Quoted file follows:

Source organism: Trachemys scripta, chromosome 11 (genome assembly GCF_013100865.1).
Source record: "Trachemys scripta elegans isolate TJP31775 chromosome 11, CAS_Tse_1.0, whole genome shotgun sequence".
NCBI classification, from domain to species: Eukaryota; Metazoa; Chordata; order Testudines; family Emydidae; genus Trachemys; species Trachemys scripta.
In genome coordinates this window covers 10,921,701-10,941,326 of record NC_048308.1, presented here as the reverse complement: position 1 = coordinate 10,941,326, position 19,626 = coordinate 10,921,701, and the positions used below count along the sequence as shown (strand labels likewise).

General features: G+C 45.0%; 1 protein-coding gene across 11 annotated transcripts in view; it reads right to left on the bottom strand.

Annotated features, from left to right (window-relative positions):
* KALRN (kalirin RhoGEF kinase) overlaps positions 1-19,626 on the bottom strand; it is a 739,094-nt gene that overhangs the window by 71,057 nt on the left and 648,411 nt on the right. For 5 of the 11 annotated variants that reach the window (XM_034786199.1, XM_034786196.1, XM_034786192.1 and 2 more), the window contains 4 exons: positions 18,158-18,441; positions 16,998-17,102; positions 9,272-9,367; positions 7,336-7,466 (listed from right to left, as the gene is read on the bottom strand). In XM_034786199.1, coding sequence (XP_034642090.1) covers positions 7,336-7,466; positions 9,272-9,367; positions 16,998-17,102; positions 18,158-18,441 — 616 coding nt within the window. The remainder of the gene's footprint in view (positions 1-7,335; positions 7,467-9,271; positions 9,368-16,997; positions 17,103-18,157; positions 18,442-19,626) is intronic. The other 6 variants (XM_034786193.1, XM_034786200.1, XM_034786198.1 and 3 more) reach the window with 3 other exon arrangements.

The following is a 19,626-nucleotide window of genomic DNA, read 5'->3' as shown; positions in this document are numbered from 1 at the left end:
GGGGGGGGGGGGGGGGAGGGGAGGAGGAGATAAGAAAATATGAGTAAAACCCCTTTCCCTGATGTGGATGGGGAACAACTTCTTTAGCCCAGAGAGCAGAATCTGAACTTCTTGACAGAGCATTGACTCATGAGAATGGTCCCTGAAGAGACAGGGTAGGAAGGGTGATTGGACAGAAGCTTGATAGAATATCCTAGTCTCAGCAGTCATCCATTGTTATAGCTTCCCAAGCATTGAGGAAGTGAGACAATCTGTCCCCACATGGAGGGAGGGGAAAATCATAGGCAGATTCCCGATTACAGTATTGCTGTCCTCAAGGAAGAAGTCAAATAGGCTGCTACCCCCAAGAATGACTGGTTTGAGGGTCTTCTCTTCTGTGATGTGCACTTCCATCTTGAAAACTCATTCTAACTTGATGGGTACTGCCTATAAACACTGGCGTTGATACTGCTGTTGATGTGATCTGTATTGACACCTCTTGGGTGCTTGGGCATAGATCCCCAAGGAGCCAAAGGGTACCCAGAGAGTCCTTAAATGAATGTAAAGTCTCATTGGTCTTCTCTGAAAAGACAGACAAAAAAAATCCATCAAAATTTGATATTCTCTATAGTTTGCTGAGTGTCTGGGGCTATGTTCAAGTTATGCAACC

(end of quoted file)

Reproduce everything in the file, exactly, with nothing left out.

Source organism: Trachemys scripta, chromosome 11 (genome assembly GCF_013100865.1).
Source record: "Trachemys scripta elegans isolate TJP31775 chromosome 11, CAS_Tse_1.0, whole genome shotgun sequence".
NCBI classification, from domain to species: Eukaryota; Metazoa; Chordata; order Testudines; family Emydidae; genus Trachemys; species Trachemys scripta.
In genome coordinates this window covers 10,921,701-10,941,326 of record NC_048308.1, presented here as the reverse complement: position 1 = coordinate 10,941,326, position 19,626 = coordinate 10,921,701, and the positions used below count along the sequence as shown (strand labels likewise).

General features: G+C 45.0%; 1 protein-coding gene across 11 annotated transcripts in view; it reads right to left on the bottom strand.

Annotated features, from left to right (window-relative positions):
* KALRN (kalirin RhoGEF kinase) overlaps positions 1-19,626 on the bottom strand; it is a 739,094-nt gene that overhangs the window by 71,057 nt on the left and 648,411 nt on the right. For 5 of the 11 annotated variants that reach the window (XM_034786199.1, XM_034786196.1, XM_034786192.1 and 2 more), the window contains 4 exons: positions 18,158-18,441; positions 16,998-17,102; positions 9,272-9,367; positions 7,336-7,466 (listed from right to left, as the gene is read on the bottom strand). In XM_034786199.1, coding sequence (XP_034642090.1) covers positions 7,336-7,466; positions 9,272-9,367; positions 16,998-17,102; positions 18,158-18,441 — 616 coding nt within the window. The remainder of the gene's footprint in view (positions 1-7,335; positions 7,467-9,271; positions 9,368-16,997; positions 17,103-18,157; positions 18,442-19,626) is intronic. The other 6 variants (XM_034786193.1, XM_034786200.1, XM_034786198.1 and 3 more) reach the window with 3 other exon arrangements.

The following is a 19,626-nucleotide window of genomic DNA, read 5'->3' as shown; positions in this document are numbered from 1 at the left end:
GGGGGGGGGGGGGGGGAGGGGAGGAGGAGATAAGAAAATATGAGTAAAACCCCTTTCCCTGATGTGGATGGGGAACAACTTCTTTAGCCCAGAGAGCAGAATCTGAACTTCTTGACAGAGCATTGACTCATGAGAATGGTCCCTGAAGAGACAGGGTAGGAAGGGTGATTGGACAGAAGCTTGATAGAATATCCTAGTCTCAGCAGTCATCCATTGTTATAGCTTCCCAAGCATTGAGGAAGTGAGACAATCTGTCCCCACATGGAGGGAGGGGAAAATCATAGGCAGATTCCCGATTACAGTATTGCTGTCCTCAAGGAAGAAGTCAAATAGGCTGCTACCCCCAAGAATGACTGGTTTGAGGGTCTTCTCTTCTGTGATGTGCACTTCCATCTTGAAAACTCATTCTAACTTGATGGGTACTGCCTATAAACACTGGCGTTGATACTGCTGTTGATGTGATCTGTATTGACACCTCTTGGGTGCTTGGGCATAGATCCCCAAGGAGCCAAAGGGTACCCAGAGAGTCCTTAAATGAATGTAAAGTCTCATTGGTCTTCTCTGAAAAGACAGACAAAAAAAATCCATCAAAATTTGATATTCTCTATAGTTTGCTGAGTGTCTGGGGCTATGTTCAAGTTATGCAACC